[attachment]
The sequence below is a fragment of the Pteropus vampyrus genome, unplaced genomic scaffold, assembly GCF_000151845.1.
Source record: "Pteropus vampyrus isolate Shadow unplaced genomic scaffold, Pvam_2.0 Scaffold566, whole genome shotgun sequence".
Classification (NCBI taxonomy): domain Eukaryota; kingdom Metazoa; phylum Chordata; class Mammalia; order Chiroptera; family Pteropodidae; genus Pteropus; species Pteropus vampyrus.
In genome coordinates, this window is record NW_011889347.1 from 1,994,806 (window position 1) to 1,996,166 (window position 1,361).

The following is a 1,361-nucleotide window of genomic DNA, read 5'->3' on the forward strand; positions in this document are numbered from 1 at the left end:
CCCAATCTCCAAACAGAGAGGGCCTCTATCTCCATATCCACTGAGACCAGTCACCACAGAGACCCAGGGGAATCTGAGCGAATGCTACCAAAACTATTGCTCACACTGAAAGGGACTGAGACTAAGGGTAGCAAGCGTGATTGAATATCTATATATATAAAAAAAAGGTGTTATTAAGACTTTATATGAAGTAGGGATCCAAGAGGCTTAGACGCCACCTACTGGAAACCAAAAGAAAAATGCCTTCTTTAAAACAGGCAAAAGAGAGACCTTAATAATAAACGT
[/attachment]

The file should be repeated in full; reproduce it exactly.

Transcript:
The sequence below is a fragment of the Pteropus vampyrus genome, unplaced genomic scaffold, assembly GCF_000151845.1.
Source record: "Pteropus vampyrus isolate Shadow unplaced genomic scaffold, Pvam_2.0 Scaffold566, whole genome shotgun sequence".
Classification (NCBI taxonomy): domain Eukaryota; kingdom Metazoa; phylum Chordata; class Mammalia; order Chiroptera; family Pteropodidae; genus Pteropus; species Pteropus vampyrus.
In genome coordinates, this window is record NW_011889347.1 from 1,994,806 (window position 1) to 1,996,166 (window position 1,361).

The following is a 1,361-nucleotide window of genomic DNA, read 5'->3' on the forward strand; positions in this document are numbered from 1 at the left end:
CCCAATCTCCAAACAGAGAGGGCCTCTATCTCCATATCCACTGAGACCAGTCACCACAGAGACCCAGGGGAATCTGAGCGAATGCTACCAAAACTATTGCTCACACTGAAAGGGACTGAGACTAAGGGTAGCAAGCGTGATTGAATATCTATATATATAAAAAAAAGGTGTTATTAAGACTTTATATGAAGTAGGGATCCAAGAGGCTTAGACGCCACCTACTGGAAACCAAAAGAAAAATGCCTTCTTTAAAACAGGCAAAAGAGAGACCTTAATAATAAACGT